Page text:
Chaldean Catholic Archbishop Bashar Warda of Irbil, Iraq, gestures alongside Melkite Archbishop Jean-Clement Jeanbart of Aleppo, Syria, during an Aug. 4 news conference at the Knights of Columbus 133rd Supreme Convention in Philadelphia. (CNS photo/Matthew Barrick, Knights of Columbus)
Chaldean Archbishop Bashar Matti Warda is currently in the U.S. raising awareness of the desperate humanitarian crisis affecting Christians in Iraq. He attended the Knights of Columbus 133rd Supreme Convention held Aug. 4-6 in Philadelphia, Pa.
Also in attendance was Melkite archbishop of Aleppo, Syria, Jean-Clement Jeanbart. NCR interviewed Jeanbart about the situation in Syria in April.
At the convention, the Knights of Columbus announced the establishment of a Christian Refugee Relief Fund. To date, the organization has sent over $3 million to Iraq and Syria to aid Christian refugees.
Warda’s archdiocese of Erbil, located in northern Iraq, has received thousands of internally displaced Christians fleeing for their lives from Islamic State, or ISIS, attacks in the ancient city of Mosul and in the Ninevah Plain.
Prior to the 2003 U.S. invasion of Iraq, it is estimated that some one million Christians lived in Iraq out of a population of 25 million. Today, it is estimated that the number is approximately 300,000. In Mosul, Iraq’s second largest city, there were 60,000 Christians prior to the U.S. invasion. Today, there are none.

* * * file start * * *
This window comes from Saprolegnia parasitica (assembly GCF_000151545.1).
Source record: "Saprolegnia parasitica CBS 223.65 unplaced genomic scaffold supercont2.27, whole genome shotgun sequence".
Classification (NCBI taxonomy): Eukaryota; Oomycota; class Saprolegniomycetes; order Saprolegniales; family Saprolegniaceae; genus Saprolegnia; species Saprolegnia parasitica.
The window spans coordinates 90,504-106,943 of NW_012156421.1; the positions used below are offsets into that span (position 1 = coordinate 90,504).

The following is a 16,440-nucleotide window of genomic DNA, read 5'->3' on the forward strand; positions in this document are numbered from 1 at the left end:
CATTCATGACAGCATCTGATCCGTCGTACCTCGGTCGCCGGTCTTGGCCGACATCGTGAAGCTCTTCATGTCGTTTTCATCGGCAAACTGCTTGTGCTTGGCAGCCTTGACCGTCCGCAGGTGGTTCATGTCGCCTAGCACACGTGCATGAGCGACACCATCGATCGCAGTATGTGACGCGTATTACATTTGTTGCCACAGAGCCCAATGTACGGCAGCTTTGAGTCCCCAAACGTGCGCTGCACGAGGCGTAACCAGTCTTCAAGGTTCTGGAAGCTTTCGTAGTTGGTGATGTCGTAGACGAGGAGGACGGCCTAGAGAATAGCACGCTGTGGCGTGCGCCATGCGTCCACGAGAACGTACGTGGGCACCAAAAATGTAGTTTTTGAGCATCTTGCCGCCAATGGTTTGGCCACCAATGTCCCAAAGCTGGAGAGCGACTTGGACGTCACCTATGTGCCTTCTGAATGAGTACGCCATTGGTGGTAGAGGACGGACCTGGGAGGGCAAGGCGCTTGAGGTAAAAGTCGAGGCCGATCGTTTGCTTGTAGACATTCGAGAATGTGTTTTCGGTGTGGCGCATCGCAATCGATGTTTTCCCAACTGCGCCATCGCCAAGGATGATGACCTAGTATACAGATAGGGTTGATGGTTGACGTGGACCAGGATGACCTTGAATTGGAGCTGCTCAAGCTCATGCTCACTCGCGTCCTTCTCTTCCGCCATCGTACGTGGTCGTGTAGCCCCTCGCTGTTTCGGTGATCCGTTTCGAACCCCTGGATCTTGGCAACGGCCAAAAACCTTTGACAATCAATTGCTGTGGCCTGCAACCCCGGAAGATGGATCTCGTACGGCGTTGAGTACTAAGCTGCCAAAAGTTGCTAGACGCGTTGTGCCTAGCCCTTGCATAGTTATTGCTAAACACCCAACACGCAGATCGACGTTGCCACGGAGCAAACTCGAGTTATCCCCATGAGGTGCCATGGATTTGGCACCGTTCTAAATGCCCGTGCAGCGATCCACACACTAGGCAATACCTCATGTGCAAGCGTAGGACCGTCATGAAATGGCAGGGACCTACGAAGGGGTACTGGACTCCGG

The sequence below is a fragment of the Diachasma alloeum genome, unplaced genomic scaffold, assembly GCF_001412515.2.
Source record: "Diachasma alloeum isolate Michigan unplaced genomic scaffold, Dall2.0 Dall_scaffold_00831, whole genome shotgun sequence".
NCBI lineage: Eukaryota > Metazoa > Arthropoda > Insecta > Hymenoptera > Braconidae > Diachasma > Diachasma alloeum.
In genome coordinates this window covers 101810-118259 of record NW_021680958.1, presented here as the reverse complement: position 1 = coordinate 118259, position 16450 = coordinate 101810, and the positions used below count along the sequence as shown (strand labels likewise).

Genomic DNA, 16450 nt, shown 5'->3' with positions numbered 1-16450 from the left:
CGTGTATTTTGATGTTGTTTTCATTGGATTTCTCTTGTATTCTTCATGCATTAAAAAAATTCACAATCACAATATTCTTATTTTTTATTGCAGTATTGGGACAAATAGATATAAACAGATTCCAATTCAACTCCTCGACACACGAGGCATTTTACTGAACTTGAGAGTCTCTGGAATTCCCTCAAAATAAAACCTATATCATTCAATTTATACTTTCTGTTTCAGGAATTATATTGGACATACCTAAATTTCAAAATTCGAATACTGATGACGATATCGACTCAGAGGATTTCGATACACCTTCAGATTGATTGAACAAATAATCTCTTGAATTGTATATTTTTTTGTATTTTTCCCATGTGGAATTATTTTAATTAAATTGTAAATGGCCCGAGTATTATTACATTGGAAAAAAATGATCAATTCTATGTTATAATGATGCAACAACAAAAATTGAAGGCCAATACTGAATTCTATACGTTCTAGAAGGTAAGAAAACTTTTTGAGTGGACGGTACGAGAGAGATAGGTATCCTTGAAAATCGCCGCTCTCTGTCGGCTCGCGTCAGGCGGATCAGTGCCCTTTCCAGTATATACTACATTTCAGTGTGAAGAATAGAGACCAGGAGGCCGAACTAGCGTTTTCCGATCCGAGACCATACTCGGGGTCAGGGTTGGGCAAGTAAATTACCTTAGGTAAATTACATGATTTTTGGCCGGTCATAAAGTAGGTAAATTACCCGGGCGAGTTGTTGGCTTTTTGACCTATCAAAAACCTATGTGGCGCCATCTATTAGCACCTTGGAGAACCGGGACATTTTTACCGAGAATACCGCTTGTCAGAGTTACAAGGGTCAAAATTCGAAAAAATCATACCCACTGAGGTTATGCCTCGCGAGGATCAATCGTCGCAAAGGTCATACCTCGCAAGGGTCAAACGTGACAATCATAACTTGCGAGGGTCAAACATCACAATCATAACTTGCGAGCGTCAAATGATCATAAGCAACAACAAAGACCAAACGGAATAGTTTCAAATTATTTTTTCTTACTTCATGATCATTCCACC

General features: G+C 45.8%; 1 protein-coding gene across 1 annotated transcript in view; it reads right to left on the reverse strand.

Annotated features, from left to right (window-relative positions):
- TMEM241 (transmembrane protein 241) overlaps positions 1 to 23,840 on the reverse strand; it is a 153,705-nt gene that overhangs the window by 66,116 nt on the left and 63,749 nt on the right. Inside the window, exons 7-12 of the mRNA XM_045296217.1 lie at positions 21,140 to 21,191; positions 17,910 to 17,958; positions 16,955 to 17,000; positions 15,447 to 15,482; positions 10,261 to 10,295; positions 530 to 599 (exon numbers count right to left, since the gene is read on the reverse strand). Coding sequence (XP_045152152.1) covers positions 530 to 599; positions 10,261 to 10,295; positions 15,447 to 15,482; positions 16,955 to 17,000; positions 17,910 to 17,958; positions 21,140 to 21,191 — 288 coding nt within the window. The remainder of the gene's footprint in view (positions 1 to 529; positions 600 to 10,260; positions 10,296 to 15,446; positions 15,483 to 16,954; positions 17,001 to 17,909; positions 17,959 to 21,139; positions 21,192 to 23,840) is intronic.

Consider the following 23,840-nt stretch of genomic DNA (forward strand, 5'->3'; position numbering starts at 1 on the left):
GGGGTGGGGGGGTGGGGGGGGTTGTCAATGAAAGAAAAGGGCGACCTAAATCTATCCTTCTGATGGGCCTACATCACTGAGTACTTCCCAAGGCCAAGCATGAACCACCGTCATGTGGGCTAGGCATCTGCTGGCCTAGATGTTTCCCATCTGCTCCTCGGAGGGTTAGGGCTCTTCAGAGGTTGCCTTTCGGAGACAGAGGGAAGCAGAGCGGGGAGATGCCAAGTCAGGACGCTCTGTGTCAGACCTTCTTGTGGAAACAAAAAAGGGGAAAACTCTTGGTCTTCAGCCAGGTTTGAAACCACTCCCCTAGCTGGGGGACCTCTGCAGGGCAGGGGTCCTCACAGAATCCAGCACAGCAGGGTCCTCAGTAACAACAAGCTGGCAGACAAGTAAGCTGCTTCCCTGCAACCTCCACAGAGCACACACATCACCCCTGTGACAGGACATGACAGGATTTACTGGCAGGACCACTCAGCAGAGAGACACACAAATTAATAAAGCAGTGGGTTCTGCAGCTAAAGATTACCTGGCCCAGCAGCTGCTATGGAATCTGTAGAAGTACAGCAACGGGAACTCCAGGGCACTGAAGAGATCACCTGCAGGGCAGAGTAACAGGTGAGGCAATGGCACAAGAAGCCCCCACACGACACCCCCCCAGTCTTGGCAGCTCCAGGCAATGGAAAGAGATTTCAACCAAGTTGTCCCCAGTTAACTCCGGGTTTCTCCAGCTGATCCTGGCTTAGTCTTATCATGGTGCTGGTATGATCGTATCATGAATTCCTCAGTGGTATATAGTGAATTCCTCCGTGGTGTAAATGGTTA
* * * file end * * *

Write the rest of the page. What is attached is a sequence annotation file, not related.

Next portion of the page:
In a telephone interview with NCR, Warda shared his insights on the situation in Iraq.
NCR: Will you give an overview of the plight of Christians in Erbil today?
Warda: Being a refugee inside your own country is a tough situation. We have, for example, 2,000 families living in 3-foot by 6-foot pre-fabricated homes, awaiting news of liberation but word does not come. Two to three families share a home, large families. They have no salaries, no income. For over a year now, we have families learning how to survive on less and less income. There is a total of 1.4 million refugees. Life is so difficult. There are psychological pressures on families that need to be addressed. We are not trained for this situation. It is not a situation we ever imagined we’d be in. This is the black side of the situation.
On the bright side, we hold onto our faith. Priests and sisters are doing wonderful work with the refugees. But we are experiencing a long Good Friday, as we hope for a new Easter.
How does the church function in such a chaotic environment?